The Scapegoat and the Cross

On Saturday, August 17th, I will appearing on the Iron Show live at 6pm Pacific time.  Johnny should have a new gadget hooked up allowing him to receive phone calls, so it should be a lot of fun. Tune in at http://www.fringeradionetwork.com/

Then, after the show, there will be another opportunity to share thoughts, questions, and ideas at  a site set up by our friend Paul Kennedy:
http://www.blogtalkradio.com/acts1711radio/2013/08/18/after-the-iron-show-show

The subject of the show will be “The Scapegoat and the Cross.”  We will be discussing ideas related to the intellectual research of French scholar Rene Girard, and how it all relates to the great epic love story that began in Genesis, was confirmed at the Cross, and will end in Revelation.  We will talk about Jesus’ vision of the Kingdom of God and the New Jerusalem, and how it contrasts with the Kingdom of Darkness which is portrayed in Scripture as “Babylon the Great.”

Today Babylon is ruled by the Mother of Harlots, identified as the Queen of Babylon in Revelation 18, but soon she will be replaced by the King of Babylon — the Antichrist described in Isaiah 14. Again, see  http://www.redmoonrising.com/kingqueenbabylon.htm

We will talk about how Babylon was founded upon misplaced desire (Genesis 3) and murder (Genesis 4), and how “religion” in the pre-Christian world served to achieve two things: 1) To channel and control human desires and, 2) To justify violence as an acceptable way to maintain a relative form of peace and harmony within communities.

Rene Girard’s work is an attempt to explain the creation of “religion” in a non-supernatural context.  Although I disagree with much of his theorizing he helps to explain why there is such a difference between pre-Christian societies as compared to the largely post-Christian secular societies of today.  Before Christ it was “religion” that bound people together and confirmed their very identities, whereas today, at least in the Western world and by world leaders, religion is largely viewed with suspicion and anxiety.  Girard has a good explanation for why this happened.  He explains that there is a deep connection between religion, culture and violence, and his overall hypothesis is based on three basic themes:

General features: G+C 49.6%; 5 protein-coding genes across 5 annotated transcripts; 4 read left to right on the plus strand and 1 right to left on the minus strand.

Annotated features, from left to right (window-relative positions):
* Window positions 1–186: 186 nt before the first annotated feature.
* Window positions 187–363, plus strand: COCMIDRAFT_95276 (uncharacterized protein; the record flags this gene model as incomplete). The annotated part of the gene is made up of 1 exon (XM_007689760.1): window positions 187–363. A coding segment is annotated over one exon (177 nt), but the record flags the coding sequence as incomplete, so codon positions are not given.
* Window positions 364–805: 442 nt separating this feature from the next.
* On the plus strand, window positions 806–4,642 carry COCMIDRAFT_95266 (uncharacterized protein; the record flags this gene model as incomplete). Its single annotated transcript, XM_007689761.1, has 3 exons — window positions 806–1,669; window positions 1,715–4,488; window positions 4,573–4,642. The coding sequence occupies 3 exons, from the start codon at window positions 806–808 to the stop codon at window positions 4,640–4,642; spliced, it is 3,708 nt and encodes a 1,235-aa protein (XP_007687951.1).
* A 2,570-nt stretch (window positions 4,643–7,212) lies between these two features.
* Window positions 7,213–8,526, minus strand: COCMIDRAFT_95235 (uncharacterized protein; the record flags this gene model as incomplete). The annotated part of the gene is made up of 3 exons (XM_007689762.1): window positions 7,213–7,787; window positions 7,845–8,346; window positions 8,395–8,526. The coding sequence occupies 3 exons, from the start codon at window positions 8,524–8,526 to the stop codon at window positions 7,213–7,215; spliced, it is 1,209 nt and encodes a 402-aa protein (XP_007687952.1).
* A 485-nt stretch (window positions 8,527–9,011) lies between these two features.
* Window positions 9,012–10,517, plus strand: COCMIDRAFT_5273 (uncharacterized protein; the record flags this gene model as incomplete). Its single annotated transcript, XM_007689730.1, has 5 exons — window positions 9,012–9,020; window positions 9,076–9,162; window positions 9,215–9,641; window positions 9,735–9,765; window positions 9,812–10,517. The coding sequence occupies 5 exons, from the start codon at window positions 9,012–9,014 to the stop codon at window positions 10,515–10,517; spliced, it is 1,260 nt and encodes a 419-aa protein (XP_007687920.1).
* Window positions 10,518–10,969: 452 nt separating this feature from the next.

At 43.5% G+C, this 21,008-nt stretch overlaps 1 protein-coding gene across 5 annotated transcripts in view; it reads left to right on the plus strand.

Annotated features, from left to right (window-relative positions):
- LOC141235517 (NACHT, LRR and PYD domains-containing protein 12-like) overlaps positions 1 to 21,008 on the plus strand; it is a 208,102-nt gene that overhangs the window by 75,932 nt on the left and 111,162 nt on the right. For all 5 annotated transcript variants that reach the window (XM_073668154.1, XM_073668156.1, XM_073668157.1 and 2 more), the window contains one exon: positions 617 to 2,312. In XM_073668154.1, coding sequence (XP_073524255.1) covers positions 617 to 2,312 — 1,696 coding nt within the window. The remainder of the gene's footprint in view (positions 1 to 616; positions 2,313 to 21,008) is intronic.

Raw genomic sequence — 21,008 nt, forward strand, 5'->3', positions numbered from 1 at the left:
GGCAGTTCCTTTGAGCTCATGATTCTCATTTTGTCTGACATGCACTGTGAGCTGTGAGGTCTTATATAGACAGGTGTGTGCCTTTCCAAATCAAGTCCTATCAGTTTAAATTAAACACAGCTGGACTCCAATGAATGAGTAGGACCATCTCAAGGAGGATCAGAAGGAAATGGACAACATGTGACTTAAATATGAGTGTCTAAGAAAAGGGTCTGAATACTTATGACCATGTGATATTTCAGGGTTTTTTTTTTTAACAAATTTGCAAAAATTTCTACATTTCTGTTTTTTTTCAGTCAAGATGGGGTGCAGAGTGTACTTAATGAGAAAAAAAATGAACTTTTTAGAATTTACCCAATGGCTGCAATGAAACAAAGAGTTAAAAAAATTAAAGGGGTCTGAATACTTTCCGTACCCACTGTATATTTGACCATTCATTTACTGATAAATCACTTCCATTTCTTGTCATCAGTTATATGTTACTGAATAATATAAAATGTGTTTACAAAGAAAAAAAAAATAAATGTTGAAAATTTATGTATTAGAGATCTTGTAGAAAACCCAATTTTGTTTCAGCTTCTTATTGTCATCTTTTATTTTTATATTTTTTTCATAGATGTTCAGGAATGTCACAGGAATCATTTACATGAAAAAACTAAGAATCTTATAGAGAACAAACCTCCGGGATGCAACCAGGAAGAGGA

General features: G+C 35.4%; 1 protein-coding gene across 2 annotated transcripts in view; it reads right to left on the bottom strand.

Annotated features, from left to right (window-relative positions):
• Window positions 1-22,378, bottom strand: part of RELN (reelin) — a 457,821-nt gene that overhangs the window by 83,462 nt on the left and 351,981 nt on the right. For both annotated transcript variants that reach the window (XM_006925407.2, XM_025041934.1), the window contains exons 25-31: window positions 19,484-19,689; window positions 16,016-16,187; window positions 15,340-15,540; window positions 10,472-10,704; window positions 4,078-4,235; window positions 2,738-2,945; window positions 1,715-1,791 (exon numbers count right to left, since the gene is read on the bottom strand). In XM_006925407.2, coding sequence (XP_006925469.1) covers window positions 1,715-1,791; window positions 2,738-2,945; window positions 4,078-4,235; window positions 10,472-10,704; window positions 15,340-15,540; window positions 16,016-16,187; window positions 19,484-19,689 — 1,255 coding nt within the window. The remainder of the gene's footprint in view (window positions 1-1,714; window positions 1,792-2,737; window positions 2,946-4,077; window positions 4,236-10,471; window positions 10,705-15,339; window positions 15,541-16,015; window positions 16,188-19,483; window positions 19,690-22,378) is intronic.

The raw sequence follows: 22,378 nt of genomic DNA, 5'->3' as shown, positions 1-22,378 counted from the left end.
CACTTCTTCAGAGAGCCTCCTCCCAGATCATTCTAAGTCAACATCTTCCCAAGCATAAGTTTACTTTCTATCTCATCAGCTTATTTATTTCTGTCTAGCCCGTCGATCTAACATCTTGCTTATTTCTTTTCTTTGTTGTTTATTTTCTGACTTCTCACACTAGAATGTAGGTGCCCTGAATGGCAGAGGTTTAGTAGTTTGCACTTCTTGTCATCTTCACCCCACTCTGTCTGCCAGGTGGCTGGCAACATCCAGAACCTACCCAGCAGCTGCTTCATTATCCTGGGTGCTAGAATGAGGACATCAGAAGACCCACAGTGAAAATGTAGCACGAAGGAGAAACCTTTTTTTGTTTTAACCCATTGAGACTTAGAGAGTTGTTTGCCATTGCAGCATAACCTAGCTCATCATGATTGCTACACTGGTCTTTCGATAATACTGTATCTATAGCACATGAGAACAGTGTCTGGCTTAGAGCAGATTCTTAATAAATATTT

1. The mimetic nature of Desire

2. The Scapegoat Mechanism

3. The Gospel as the answer to our misplaced desires and our constant return to violence

1. Concerning mimetic desire Girard shows that there are two parts to human desire: First, our needs and appetites which are largely biological and are thus easy to identify. Secondly, we all also carry with us cultural desires, which are constantly shifting, potentially unlimited, and infinitely varied. Mimetic comes from the word mimic, and it is our cultural desires which chiefly concern Girard, because these are desires that are mimicked and copied from each other. Humans learn from each other what it is they should desire, or what can bring fulfillment to their lives. Because of this, most humans are essentially very unstable and shaky personalities.  The idea of a completely autonomous “self” is a lie, because we create each other by teaching each other what we should desire. Together we create our own value systems.  However, there is a very big problem that comes up within communities that share the same desires.  Girard demonstrates that mimetic desire by its very nature leads to violence.  Misplaced desires ultimately and inevitably lead to rivalry, conflict, violence, and ultimately murder.  This idea of Girard’s is actually a Scriptural truth given in James 1:13-15 and James 4:1-4.

2. Girard attempts to explain the origin of religion by looking at “mimetic desire” as the root of human conflict.  He theorizes that early egalitarian cultures responded to the eruption of this violence by creating the “Scapegoat Mechanism.”  This was the transfer of blame for the crisis of violence upon an individual or group.  When the mass of feuding individuals finally cooperated to identify and then murder the scapegoat, this created peace in the community once again.  Girard can point to many times throughout history where this process occurred, but I feel that his theory is weak as the answer for how religion was created in the first place.  In any case, Girard believes that the killing of the scapegoat acted as a brake to curb the violence created in early cultures by desire.  Once violence is channeled and released upon a victim then a cathartic release is experienced by the community with the end of the violence and a return to peace.